CSIS Says Courts Hampering its Ability to Track Suspects

Canada’s well-known spy agency, Canadian Security Intelligence Service, has highlighted that judicial rulings are hampering its effectiveness and making it lose track of terrorism suspects and so new surveillance powers are urgently needed. Public Safety Minister, Steven Blaney, mentioned in an announcement on Thursday that the federal government will amend the Canadian Security Intelligence Service Act to restore surveillance powers to the agency and broaden its ability to share information with allies.

The planned changes will be the first substantial legislative changes to the Act since Parliament created the spy agency in 1984. It was explained that these changes are primarily going to address the issues that arrive when our security forces, formed as a domestic-intelligence agency, adjust to the borderless threat of home-grown terrorist-suspects who travel abroad to fight with extremists and return to Canada. According to the officials, part of the problem is that judges have constrained the agency’s powers in the name of preserving civil liberties.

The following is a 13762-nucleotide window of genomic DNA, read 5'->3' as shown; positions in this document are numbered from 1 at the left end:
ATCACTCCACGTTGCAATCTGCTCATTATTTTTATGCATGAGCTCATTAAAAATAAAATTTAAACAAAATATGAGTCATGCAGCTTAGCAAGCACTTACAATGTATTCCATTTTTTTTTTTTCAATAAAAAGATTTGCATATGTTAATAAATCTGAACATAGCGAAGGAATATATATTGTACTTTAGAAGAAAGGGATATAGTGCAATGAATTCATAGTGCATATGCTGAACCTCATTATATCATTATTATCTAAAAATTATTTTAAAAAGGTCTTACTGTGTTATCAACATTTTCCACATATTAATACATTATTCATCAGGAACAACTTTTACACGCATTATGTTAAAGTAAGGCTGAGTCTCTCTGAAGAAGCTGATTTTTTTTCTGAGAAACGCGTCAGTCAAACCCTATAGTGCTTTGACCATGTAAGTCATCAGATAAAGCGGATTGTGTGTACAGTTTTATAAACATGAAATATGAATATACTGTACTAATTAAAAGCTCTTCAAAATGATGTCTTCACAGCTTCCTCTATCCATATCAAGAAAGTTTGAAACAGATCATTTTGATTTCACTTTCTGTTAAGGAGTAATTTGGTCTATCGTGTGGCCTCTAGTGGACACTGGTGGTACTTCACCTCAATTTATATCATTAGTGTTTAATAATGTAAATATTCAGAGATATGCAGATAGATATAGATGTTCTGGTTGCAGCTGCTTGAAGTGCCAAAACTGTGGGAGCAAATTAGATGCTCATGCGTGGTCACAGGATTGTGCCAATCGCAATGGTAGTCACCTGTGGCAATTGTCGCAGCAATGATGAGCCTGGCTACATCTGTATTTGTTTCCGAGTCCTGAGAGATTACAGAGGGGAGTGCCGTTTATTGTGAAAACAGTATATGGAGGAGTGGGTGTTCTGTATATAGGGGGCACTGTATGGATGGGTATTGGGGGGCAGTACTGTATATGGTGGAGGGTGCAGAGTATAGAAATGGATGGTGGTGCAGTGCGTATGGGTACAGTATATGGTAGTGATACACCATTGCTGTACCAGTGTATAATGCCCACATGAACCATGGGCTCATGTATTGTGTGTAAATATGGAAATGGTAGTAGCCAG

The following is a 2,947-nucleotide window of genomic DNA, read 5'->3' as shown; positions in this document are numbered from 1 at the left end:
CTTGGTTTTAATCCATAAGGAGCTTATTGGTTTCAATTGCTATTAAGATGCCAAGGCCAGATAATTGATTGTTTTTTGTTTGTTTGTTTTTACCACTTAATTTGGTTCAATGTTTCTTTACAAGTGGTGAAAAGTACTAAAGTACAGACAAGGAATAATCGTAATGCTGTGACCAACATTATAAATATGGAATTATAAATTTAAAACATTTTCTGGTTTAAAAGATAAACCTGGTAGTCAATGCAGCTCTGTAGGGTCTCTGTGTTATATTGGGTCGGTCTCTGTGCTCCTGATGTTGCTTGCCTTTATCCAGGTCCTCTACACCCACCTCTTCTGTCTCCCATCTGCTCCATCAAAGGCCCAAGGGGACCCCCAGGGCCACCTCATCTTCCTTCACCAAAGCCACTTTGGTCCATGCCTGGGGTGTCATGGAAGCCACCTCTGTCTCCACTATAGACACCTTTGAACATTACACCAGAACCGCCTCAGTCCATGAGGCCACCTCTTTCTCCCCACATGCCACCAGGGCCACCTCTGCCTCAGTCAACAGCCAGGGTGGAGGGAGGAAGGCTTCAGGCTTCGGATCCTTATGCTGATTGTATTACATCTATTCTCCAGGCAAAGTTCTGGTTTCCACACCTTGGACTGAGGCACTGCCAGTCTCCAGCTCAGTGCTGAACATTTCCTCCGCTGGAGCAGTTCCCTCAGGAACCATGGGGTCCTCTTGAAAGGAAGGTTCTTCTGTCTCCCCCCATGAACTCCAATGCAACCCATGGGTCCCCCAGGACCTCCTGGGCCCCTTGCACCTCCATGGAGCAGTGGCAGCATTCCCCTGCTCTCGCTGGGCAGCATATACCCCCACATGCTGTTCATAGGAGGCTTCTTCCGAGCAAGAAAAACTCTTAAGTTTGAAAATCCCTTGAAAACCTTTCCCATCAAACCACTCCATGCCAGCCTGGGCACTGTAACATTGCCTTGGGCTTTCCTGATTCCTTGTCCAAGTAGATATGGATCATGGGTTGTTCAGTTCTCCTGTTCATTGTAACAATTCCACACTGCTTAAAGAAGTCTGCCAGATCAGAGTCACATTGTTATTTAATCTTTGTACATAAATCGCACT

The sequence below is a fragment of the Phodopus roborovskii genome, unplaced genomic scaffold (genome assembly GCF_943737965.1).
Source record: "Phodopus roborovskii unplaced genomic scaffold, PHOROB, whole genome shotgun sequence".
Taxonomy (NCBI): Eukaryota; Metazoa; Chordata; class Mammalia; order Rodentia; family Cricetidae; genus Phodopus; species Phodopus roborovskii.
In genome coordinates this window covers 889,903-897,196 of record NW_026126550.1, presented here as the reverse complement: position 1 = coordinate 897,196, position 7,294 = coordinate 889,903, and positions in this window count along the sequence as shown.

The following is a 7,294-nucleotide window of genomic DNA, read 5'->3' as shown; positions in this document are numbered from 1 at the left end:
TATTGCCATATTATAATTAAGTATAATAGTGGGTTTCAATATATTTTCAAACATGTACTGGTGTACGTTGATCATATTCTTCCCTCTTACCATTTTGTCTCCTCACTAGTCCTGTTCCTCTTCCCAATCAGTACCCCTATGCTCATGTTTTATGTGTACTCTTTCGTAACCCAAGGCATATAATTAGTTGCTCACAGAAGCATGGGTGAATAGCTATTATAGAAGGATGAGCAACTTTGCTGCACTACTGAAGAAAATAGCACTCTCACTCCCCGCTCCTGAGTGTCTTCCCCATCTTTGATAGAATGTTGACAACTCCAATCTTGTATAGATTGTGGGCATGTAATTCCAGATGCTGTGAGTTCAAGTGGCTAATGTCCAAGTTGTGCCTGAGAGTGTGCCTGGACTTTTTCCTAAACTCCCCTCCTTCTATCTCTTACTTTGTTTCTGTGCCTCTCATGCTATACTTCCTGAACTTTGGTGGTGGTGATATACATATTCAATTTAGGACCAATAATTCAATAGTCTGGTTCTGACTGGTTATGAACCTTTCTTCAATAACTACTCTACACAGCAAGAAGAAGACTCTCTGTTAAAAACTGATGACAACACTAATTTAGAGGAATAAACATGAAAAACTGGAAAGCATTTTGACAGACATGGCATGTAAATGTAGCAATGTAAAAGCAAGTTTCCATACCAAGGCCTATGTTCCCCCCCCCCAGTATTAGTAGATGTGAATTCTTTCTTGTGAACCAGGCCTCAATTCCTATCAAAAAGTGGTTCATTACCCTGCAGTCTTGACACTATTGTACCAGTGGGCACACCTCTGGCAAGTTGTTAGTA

Joining Mr. Blaney in the press conference, CSIS’s assistant director of operations, Andy Ellis, mentioned that “courts in Canada had some findings recently … that forced us to reconsider the way we undertook some of our operations.” Ellis highlighted a ruling from last year when CSIS was stopped from using a method of intercept some Canadian suspects’ telecommunications while they are abroad He stressed that “we had a black hole” and so “we were unable to track where these people were, where they were moving, how they were moving …”

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